Anonymous, I have no reason for giving rude or offensive comments. I feel your pain and imagine how attached you are to your dog, despite the aggressive displays. First off all, more than training, I feel your dog may need behavior modification. This is quite different. Dogs who are highly stressed and fearful don't respond well to average training because they are too over threshold to cognitively function. Yes, medicine can lower the threshold to pave the path for training, but more than learning how to sit/stay/come/leave it etc. dogs with fearful/defensive aggression need to learn how to cope, de-stress and a very important component is changing their emotional responses towards triggers *if they can be identified.. If you haven't already, I would suggest working with a board-certified veterinary behaviorist. This is to rule out any medical causes for the aggression and determine whether there are any particular triggers so that these can be worked on in a systematic level. A functional behavior assessment may be the first step. I know you mention that his aggressive displays are random, but sometimes, dogs undergo cumulative stress (trigger stacking) or they may give out subtle signs prior but these are not noticed. If there is no known trigger, this can be more difficult to work on using behavior modification and certain management techniques (for the purpose of preventing rehearsal of the problem behavior by limiting exposure to triggers). If this is truly a case that doesn't respond to behavior modification, then management can certainly involve using the muzzle even to a great extent. You mention you haven't found a muzzle that fits and that he can't take off. Muzzle conditioning is often needed to help the dog get more accustomed. If feasible, the veterinary behaviorist can show you how to create positive associations while wearing it (you want to obtain a conditioned emotional response). There is also a supportive group on Facebook on muzzling dogs (many owners of aggressive dogs muzzle for extended periods of time) I think it's called the "muzzle up pup - the pro-muzzle community". Of course though no muzzle is always 100 percent effective (it can come off at the wrong time) and no level of management may work (a door may be left unlocked, crate latches move) so there is always some level of risk but hopefully it can be lowered considerably. So if you haven't gone yet the veterinary behaviorist route, using behavior modification (it has to be force-free as we don't want to add any more further stress) then there may be a glimmer of hope, but of course, there are several prognostic factors to consider to weigh out how effective behavior modification can be in decreasing these episodes. Prognostic factors may include the age of the dog, level of bites delivered, whether triggers can be detected etc. You can read more of these prognostic factors here: https://pethelpful.com/dogs/Can-an-Aggressive-Dog-...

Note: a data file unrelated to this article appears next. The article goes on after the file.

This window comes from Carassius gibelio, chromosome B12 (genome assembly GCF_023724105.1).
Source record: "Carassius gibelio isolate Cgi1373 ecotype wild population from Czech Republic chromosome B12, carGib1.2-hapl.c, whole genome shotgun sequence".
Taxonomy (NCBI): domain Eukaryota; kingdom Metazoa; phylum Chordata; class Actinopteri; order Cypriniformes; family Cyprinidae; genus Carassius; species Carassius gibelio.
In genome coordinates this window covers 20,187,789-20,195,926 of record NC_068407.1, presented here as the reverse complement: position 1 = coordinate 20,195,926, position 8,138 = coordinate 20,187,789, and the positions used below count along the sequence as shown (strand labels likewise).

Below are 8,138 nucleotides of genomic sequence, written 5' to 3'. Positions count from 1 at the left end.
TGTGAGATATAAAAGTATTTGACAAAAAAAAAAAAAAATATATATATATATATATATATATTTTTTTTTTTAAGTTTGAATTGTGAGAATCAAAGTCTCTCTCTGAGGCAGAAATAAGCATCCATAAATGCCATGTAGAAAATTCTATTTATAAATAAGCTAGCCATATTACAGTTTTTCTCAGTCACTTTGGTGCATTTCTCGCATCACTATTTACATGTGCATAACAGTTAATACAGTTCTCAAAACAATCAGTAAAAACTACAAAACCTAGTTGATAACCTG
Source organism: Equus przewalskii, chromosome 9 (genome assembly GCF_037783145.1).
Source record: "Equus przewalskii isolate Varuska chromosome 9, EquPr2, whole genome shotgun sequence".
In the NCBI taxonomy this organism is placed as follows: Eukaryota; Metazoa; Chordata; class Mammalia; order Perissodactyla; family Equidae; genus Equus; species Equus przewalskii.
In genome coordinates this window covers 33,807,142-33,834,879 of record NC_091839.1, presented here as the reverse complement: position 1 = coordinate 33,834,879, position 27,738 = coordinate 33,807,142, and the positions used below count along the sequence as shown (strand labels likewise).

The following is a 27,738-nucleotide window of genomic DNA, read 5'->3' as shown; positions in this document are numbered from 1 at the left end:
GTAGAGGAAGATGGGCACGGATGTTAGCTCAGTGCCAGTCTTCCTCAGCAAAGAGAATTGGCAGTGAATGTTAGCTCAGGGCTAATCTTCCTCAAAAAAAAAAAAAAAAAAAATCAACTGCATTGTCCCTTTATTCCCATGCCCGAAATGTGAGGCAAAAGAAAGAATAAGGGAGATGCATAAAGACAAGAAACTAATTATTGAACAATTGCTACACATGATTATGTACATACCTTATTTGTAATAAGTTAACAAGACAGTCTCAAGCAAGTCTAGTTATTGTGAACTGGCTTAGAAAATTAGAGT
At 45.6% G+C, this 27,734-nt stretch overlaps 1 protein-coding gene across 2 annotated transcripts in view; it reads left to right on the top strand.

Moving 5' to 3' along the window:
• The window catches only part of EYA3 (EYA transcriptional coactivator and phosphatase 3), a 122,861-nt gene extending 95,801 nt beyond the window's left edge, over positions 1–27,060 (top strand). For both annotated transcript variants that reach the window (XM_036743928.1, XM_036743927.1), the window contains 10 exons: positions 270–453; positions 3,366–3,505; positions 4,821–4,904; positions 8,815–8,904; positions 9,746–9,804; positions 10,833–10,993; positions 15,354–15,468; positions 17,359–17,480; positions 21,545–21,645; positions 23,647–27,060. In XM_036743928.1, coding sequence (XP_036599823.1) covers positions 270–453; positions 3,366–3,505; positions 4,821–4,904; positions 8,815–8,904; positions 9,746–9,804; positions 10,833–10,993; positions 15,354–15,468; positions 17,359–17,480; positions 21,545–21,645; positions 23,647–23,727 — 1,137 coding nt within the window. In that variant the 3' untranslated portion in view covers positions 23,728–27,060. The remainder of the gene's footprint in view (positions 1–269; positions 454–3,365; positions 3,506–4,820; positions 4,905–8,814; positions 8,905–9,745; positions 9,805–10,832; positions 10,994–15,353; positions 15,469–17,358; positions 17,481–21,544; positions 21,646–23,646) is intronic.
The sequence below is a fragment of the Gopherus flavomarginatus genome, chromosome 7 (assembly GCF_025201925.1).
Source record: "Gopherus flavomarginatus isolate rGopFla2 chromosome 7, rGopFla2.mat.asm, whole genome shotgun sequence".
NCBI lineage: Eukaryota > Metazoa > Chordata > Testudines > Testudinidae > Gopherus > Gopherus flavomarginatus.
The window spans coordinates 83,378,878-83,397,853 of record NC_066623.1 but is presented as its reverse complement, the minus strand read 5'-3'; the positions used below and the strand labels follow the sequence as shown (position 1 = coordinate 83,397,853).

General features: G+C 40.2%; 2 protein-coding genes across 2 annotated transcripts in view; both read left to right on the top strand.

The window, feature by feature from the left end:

I hope this helps somewhat. Best, Adrienne

Anonymous on December 11, 2019: